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Eddie Perez: Mayor of Hartford

He talks about how reading allowed him to explore worlds beyond his neighborhood in Hartford, how his interest in science satisfied his curiosity about how things worked, how school helped lift him out of the ghetto. He wanted to be a lab technician, “but I chose the people business instead.”

“I live the American dream every day,” he says. But too many in Hartford don’t.

“In 2003, we should have graduated 1,600 students from high school,” he says. “We graduated 800. And only 83 went to a four-year college, and only half of them will graduate…. To survive in this city, you need … a job that pays $40,000 a year. Forty percent of my people are below poverty level. They’re left out of the American dream.”

His biggest challenge as mayor, he says, is dealing with the rash of violence by “youngsters against youngsters — showing them that there are means to solving a dispute without resorting to guns and weapons.” The city has identified high-risk teens, whom Perez calls the “Shooters” because they could be the ones shot or the ones doing the shooting.”

The mayor tries to meet individually with the Shooters and their families, but his message doesn’t always sink in. Shortly after one such meeting, the teen was arrested with a gun. Now, says Perez, “he’s going to ‘juvie’ for a couple of years, where he’s going to get tougher instead of smarter.”

Even when Perez ran with the Ghetto Brothers as a teenager, he recognized that there was more power in knowledge than in a gun. His nickname was “The Professor.”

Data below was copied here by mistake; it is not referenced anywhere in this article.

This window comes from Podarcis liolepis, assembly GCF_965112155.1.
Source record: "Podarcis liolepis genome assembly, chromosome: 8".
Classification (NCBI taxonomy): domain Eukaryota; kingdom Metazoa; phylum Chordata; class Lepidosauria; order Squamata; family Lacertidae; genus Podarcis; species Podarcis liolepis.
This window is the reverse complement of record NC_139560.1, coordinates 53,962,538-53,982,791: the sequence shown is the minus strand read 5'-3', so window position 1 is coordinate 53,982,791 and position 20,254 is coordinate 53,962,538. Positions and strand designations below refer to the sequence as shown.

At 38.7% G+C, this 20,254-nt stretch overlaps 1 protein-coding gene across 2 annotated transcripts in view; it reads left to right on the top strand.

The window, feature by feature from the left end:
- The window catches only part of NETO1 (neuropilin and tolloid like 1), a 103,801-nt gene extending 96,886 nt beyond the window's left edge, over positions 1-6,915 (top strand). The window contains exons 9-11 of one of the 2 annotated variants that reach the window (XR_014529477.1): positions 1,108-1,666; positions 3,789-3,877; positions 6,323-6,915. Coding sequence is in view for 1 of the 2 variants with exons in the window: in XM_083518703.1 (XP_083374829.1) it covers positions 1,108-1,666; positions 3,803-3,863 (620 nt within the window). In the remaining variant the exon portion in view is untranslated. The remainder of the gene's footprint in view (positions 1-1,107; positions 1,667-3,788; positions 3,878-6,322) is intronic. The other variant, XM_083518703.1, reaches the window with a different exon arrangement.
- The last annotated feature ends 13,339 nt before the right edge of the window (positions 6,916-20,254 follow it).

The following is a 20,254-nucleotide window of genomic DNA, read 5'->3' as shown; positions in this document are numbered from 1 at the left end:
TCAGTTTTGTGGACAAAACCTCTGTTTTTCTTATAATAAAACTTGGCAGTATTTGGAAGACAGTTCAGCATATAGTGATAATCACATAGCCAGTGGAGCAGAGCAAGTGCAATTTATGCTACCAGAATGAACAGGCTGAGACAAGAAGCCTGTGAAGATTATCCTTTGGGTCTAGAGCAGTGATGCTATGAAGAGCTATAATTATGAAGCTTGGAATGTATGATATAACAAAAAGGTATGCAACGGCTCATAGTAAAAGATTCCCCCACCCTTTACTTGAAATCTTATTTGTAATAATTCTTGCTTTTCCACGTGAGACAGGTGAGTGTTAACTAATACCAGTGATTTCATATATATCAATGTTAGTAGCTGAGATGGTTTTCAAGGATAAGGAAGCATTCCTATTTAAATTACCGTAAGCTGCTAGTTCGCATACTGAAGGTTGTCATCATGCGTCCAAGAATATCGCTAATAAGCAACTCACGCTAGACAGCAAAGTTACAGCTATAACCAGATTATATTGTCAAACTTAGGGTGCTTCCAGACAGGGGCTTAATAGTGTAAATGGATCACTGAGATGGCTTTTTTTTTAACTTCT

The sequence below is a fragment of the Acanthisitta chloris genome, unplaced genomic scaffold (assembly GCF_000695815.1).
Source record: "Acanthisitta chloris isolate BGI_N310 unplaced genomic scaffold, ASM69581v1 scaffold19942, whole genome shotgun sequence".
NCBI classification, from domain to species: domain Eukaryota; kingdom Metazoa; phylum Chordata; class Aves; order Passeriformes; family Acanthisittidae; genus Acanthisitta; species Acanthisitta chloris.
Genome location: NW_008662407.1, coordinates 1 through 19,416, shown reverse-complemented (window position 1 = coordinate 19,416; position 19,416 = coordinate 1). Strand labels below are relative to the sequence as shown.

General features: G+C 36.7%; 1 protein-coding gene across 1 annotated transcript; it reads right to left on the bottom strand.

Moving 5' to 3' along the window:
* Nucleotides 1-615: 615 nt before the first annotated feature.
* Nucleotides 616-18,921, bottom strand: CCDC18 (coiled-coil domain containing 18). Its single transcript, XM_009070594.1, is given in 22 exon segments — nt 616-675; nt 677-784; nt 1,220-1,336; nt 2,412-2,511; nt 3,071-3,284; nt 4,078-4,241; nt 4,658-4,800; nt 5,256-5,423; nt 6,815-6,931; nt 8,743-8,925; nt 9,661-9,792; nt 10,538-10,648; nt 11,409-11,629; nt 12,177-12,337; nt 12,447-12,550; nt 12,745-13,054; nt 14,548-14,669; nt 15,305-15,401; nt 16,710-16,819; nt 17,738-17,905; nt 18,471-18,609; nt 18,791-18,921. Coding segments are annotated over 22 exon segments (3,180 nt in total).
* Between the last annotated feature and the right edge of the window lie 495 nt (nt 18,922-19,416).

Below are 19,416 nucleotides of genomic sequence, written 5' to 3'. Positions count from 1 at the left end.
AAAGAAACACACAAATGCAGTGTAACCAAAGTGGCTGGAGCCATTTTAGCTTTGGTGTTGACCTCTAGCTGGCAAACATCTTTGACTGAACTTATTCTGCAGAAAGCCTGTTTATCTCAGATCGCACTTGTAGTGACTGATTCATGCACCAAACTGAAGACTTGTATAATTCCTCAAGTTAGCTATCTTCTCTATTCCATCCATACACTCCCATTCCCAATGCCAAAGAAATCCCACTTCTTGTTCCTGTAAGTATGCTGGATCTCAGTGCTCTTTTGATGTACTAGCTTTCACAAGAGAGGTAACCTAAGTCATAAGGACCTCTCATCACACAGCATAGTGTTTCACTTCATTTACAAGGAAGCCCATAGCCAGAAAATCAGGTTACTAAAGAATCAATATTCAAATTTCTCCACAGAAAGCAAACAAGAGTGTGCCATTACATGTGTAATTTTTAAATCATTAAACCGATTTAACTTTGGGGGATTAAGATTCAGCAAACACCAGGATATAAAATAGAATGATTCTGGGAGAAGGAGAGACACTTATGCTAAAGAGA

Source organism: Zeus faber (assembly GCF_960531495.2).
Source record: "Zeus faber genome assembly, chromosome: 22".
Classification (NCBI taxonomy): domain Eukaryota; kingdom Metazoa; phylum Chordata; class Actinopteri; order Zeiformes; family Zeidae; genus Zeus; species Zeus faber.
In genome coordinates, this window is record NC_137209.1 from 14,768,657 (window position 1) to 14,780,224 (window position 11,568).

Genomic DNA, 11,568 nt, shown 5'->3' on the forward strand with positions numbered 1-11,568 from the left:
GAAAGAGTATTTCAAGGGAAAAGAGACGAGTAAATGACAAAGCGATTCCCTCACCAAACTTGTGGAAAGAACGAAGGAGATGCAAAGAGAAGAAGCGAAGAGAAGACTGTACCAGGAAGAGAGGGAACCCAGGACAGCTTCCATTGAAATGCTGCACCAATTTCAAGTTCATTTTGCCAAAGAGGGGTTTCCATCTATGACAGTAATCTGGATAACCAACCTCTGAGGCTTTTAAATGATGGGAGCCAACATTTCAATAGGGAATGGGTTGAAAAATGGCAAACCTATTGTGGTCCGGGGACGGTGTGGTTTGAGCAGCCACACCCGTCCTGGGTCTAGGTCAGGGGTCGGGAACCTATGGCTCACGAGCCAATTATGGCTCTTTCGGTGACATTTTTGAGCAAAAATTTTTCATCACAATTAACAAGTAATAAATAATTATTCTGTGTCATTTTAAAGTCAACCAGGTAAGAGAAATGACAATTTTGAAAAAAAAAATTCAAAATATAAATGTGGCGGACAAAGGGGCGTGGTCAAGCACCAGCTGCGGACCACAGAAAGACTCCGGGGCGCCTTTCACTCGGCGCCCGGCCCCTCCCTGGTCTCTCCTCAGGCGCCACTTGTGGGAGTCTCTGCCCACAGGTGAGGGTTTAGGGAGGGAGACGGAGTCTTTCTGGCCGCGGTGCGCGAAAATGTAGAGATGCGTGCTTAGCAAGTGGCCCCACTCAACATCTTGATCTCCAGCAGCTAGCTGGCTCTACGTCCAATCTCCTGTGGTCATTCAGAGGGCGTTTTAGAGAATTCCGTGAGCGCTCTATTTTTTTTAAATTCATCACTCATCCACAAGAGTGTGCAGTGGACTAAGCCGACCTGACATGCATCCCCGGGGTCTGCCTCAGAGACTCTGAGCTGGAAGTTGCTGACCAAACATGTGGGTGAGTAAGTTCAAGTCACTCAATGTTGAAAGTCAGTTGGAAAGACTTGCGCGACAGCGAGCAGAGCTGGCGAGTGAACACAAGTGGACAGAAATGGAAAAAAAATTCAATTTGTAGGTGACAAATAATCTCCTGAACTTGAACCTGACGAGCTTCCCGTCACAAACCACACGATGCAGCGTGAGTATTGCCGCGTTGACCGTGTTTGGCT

“I was the only gang member carrying books around,” he says. The students laugh. “That’s right, guys. Carry your books and you’ll be a dangerous guy.”

In 1623, the Dutch built a trading post where Hartford stands and called it the “House of Hope.” After the Civil War, Yankee ingenuity made Hartford the richest city in America. In the summer of 1868, visitor Mark Twain (later a local resident) wrote that Hartford was the “handsomest” American city he’d ever seen.

A century later, in 1969, Eddie Alberto Perez moved to a city near anarchy. Most of the whites had fled to the suburbs. The Puerto Rican community erupted after a city firefighter was quoted as calling them “pigs.” As rioters threw Molotov cocktails at state troopers, young Eddie watched from a nearby rooftop.

Perez was the second oldest of nine children, eight of them boys. He was born in Corozal, Puerto Rico, at that time a rural village without running water or electricity. The family moved to New York when he was 8. By the time he was 12, his father was drifting out of the picture; his mother, Felicita, moved the family to Hartford, where she had two brothers who had come to Connecticut to pick tobacco and then moved into other jobs.

They lived in the slums of the North End, moving frequently. The pipes would freeze, or the city would condemn the building. Perez helped his mother raise the other kids, translated for her at his school, took care of the paperwork at the welfare office. The responsibility may have helped keep him out of trouble, which was never far away.

“Four of my brothers developed drug-dependency issues and are still struggling,” Perez says matter-of-factly. “They’ve all done time in prison, mostly for possession. We’re still very close.” Eddie grew accustomed to stepping over the bodies of junkies who had overdosed in the hallways.

“After awhile, you accept it as a way of life,” he says. “When I was in the ninth grade, I had a friend who asked me to help him shoot up, because he was too shaky to do it himself. It was pretty scary. He told me never to do that to myself.”

In the eighth grade, Perez was assigned to Room 318 at the Barnard-Brown School. “Before that, I’d been stuck in a regular class. Then an adviser said to me, ‘You belong in Room 318.’ That’s where the sharper, cooler kids were — the high achievers, the jocks, the hall monitors. That’s the first time I was challenged. If not for Room 318, I wouldn’t have graduated from high school.”

In 1973, when Perez was a sophomore at Hartford Public High, he and some pals started the Ghetto Brothers — “six cool guys who could dance.” The group grew quickly and soon had 400 members, says Perez, who emerged as the treasurer and strategist.

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